It's Facebook vs government in Uganda ahead of a tense General Election on January 14. With just two days to go for the election, the Uganda government has suspended all social media platforms, instant messaging service and internet messaging until further notice.
The decision came after Facebook purged hundreds of accounts on its platforms (including Instagram) associated with the incumbent President Yoweri Museveni's election campaign and advisers. It's not the first time though. The Ugandan government had shut down internet access in the country before the 2016 election and many had anticipated a similar move this time around so that it could favor Museveni.
"Uganda Communications Commission hereby directs you to immediately suspend any access and use, direct or otherwise, of all social media platforms and online messaging applications over your network until further notice," the country's Communications Commission's Executive Director told the internet service providers in a letter.
Suppression of Opposition Voice
For the last 34 years, Museveni has ruled Uganda with an iron fist, cracking down on opposition and media. Since the democratic election process began in 1996, every election has been mired in controversy related to election fraud, voter suppression and arrest of opposition leaders.
This time, he had another weapon, COVID-19 restrictions. Owing to the pandemic, all physical rallies have been restricted with candidates relying on social media and television to reach voters. But Museveni supporters created hundreds of fake profiles to manipulate voters. Some accounts belonged to civil servants. Popular blogger Ashburg Kato and Duncan Abigaba, a Ugandan Information and Communications Technology official also had their accounts suspended. Since then, many government officials have demanded Facebook to be banned in the country.
Facebook, in its defense, said the accounts were removed due to voter manipulation. In a statement to Quartz Africa, the US-based company said that those accounts were involved in coordinated campaigns to manipulate public debate. According to the tech giant, most of the accounts were linked to Government Citizen Interaction Centre at Uganda's Ministry of Information and Communications Technology, according to Facebook.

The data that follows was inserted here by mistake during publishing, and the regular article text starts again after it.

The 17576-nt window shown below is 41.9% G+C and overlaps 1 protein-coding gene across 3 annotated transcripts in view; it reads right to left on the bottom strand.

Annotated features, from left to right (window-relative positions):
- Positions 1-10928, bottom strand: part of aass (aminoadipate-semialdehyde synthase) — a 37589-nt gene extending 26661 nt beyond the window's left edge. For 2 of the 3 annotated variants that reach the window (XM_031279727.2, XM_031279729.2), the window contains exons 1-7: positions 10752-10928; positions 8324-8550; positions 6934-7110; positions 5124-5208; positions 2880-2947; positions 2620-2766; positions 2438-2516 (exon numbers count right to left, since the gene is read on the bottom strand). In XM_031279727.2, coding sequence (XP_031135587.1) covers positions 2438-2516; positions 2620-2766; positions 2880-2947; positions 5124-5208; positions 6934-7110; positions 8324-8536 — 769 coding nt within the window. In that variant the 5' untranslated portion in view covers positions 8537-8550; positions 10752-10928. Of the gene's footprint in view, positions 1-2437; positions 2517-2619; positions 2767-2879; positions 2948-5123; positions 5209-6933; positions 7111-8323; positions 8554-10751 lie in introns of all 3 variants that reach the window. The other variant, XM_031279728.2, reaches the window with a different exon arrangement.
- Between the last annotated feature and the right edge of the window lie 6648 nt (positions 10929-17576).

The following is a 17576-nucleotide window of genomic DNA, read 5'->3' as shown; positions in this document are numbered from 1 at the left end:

Facebook statement: "This month, we removed a network of accounts and Pages in Uganda that engaged in coordinated inauthentic behavior to target public debate ahead of the election. They used fake and duplicate accounts to manage Pages, comment on other people's content, impersonate users, re-share posts in Groups to make them appear more popular than they were. Given the impending election in Uganda, we moved quickly to investigate and take down this network."
VPNs Blocked Too
The Ugandan government has also blocked virtual private networks (VPNs) that were being used to circumvent internet restrictions in the country. As of January 13, users were unable to download any apps from Google's Play Store and Apple's App Store using VPNs. Apart from Facebook and Instagram, WhatsApp, Twitter, YouTube, Signal, Viber and Telegram have also been banned.
VPNs rose to popularity after internet restrictions during the 2016 election. Users subscribed to VPN services to circumvent government censorship and voter suppression. In response, the Ugandan government introduced a controversial social media tax in 2018. That resulted in a decline in the internet and digital payment users, forcing the government to revise it.
Apart from restricting voice on the internet, the Museveni government has deployed thousands of police and military personnel in areas including capital Kampala from where opposition candidates are likely to win. Military and police both were seen harassing and beating opposition supporters. Presidential candidate, Robert Kyagulanyi, said that the homes of his security personnel were raided and his driver was killed. However, police denied both allegations.
That's not it though. The government has also scrambled fighter jets in the country's airspace besides choppers. Amongst the military personnel deployed on the Kampala streets, many were seen singing war songs, draped in leaves.